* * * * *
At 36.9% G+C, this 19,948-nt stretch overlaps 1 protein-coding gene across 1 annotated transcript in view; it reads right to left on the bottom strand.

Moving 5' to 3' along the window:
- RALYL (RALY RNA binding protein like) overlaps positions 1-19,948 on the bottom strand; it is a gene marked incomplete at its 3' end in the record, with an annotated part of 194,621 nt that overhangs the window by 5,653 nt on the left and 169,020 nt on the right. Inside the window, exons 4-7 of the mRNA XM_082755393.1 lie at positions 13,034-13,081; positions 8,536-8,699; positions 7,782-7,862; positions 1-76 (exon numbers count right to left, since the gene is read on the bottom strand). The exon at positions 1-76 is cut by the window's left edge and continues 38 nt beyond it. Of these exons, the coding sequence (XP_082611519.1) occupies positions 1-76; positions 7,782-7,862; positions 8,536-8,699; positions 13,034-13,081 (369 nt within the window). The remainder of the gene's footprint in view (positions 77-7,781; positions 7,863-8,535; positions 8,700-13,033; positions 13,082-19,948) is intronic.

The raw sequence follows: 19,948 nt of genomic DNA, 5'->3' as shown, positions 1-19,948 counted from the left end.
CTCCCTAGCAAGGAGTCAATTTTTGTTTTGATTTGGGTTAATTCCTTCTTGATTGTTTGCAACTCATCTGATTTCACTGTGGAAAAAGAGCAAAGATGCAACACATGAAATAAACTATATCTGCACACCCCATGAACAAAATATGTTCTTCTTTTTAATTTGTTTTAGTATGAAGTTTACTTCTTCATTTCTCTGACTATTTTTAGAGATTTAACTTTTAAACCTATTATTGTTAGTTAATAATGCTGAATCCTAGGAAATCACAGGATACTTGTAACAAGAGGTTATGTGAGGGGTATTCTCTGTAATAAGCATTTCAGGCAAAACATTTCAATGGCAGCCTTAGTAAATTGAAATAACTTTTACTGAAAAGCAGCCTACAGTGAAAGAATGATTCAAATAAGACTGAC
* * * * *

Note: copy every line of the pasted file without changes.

At 36.9% G+C, this 19,948-nt stretch overlaps 1 protein-coding gene across 1 annotated transcript in view; it reads right to left on the bottom strand.

Moving 5' to 3' along the window:
- RALYL (RALY RNA binding protein like) overlaps positions 1-19,948 on the bottom strand; it is a gene marked incomplete at its 3' end in the record, with an annotated part of 194,621 nt that overhangs the window by 5,653 nt on the left and 169,020 nt on the right. Inside the window, exons 4-7 of the mRNA XM_082755393.1 lie at positions 13,034-13,081; positions 8,536-8,699; positions 7,782-7,862; positions 1-76 (exon numbers count right to left, since the gene is read on the bottom strand). The exon at positions 1-76 is cut by the window's left edge and continues 38 nt beyond it. Of these exons, the coding sequence (XP_082611519.1) occupies positions 1-76; positions 7,782-7,862; positions 8,536-8,699; positions 13,034-13,081 (369 nt within the window). The remainder of the gene's footprint in view (positions 77-7,781; positions 7,863-8,535; positions 8,700-13,033; positions 13,082-19,948) is intronic.

The raw sequence follows: 19,948 nt of genomic DNA, 5'->3' as shown, positions 1-19,948 counted from the left end.
CTCCCTAGCAAGGAGTCAATTTTTGTTTTGATTTGGGTTAATTCCTTCTTGATTGTTTGCAACTCATCTGATTTCACTGTGGAAAAAGAGCAAAGATGCAACACATGAAATAAACTATATCTGCACACCCCATGAACAAAATATGTTCTTCTTTTTAATTTGTTTTAGTATGAAGTTTACTTCTTCATTTCTCTGACTATTTTTAGAGATTTAACTTTTAAACCTATTATTGTTAGTTAATAATGCTGAATCCTAGGAAATCACAGGATACTTGTAACAAGAGGTTATGTGAGGGGTATTCTCTGTAATAAGCATTTCAGGCAAAACATTTCAATGGCAGCCTTAGTAAATTGAAATAACTTTTACTGAAAAGCAGCCTACAGTGAAAGAATGATTCAAATAAGACTGAC